A key factor driving the rise in manatee deaths is red tide, which accounted for a third of all the deaths, far more than in any year on record, the Public Employees for Environmental Responsibility said in a release.
The organization said December's statistics from the Florida Fish and Wildlife Conservation Commission haven't been tabulated.
The 2013 death toll eliminated nearly 17 percent of the manatee population, including 126 calves, PEER said.
Manatees are an endangered species under federal and Florida laws.
A key factor driving the rise in manatee deaths was toxic red tide events caused by algal blooms, the Public Employees for Environmental Responsibility said. There were 276 red tide-related manatee deaths in 2013, nearly as many as for the previous eight years combined.
"This hike in manatee mortality seems to be the product of systemic environmental irresponsibility," stated Florida PEER Director Jerry Phillips, a former water quality enforcement attorney for the state Department of Environmental Protection. "Basic permit regulation for wastewater discharges and enforcement against water pollution violations have completely broken down in the state of Florida."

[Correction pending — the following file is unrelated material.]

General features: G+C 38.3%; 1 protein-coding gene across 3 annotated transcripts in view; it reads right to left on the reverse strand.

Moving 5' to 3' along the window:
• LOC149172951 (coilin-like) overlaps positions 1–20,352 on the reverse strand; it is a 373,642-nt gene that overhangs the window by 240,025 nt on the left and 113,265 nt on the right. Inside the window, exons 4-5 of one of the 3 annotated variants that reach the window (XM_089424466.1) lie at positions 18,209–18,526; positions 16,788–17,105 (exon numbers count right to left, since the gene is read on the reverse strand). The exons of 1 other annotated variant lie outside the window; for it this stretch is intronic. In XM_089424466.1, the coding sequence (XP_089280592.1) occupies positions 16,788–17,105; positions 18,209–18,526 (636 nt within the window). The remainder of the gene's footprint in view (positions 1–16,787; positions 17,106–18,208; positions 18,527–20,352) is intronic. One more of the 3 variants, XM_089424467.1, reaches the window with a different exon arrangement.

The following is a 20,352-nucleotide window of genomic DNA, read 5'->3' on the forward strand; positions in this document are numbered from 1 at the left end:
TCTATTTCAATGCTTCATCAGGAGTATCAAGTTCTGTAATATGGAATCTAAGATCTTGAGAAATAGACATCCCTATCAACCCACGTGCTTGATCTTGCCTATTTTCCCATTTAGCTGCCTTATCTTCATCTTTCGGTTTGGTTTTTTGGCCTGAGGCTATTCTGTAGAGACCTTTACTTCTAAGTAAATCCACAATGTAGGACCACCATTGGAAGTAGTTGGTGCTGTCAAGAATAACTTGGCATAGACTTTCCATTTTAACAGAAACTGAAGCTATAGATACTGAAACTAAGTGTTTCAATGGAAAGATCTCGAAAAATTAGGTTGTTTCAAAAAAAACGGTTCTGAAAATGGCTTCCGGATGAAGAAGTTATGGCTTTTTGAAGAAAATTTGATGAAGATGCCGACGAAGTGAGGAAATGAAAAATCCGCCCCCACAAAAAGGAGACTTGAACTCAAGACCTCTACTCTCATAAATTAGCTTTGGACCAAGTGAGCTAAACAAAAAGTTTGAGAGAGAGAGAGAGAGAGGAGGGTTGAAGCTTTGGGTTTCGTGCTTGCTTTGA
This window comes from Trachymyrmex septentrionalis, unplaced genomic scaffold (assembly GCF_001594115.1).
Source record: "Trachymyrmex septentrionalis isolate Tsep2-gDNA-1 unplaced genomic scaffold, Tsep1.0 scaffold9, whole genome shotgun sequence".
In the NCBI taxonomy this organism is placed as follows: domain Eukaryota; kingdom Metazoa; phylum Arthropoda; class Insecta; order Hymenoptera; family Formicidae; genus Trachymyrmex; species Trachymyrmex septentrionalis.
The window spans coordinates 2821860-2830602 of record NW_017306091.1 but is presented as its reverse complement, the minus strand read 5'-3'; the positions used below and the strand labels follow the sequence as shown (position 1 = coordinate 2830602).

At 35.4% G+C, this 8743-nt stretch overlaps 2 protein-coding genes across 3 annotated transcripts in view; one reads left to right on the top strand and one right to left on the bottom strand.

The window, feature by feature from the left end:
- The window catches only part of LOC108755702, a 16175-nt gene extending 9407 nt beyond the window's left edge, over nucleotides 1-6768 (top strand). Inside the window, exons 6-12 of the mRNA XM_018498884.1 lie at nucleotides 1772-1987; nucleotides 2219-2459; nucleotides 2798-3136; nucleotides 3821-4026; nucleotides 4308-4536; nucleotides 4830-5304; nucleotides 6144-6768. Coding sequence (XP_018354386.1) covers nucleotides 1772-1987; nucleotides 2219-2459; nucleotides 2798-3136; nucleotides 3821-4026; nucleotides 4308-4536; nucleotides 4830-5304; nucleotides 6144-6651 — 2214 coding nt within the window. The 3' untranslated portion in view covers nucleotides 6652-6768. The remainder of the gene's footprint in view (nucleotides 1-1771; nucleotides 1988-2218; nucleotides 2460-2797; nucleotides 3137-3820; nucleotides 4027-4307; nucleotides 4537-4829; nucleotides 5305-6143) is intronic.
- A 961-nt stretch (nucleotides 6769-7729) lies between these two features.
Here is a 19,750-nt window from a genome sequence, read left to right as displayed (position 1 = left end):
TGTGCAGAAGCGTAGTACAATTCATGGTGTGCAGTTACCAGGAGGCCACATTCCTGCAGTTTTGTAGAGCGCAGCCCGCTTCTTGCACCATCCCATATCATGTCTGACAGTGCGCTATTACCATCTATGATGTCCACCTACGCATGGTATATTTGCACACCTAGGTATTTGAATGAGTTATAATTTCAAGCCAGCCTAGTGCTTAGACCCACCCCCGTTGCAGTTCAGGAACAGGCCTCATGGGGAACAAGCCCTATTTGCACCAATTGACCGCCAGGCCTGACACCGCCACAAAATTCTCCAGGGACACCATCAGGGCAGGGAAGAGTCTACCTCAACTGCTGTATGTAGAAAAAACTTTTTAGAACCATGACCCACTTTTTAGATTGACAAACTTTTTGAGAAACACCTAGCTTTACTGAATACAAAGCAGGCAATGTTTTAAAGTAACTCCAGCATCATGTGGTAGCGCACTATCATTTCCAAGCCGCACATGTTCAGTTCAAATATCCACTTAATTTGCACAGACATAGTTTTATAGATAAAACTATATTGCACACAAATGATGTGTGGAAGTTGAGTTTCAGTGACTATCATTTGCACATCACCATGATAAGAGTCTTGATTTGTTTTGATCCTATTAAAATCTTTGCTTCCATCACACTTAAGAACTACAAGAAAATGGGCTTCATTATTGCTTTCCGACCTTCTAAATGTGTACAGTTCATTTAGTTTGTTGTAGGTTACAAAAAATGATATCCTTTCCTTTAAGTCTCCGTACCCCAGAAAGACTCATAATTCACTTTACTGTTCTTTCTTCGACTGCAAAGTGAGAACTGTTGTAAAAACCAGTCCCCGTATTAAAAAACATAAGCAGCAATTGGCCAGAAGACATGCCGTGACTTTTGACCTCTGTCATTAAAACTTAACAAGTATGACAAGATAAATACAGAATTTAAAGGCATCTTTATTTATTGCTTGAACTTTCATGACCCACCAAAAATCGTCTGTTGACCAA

PEER said at least 115 manatees died in 2013 from an as-yet undiagnosed illness in Indian River Lagoon, a major manatee spot, while the number of boating-related manatee deaths fell to 72 from 82 in 2012.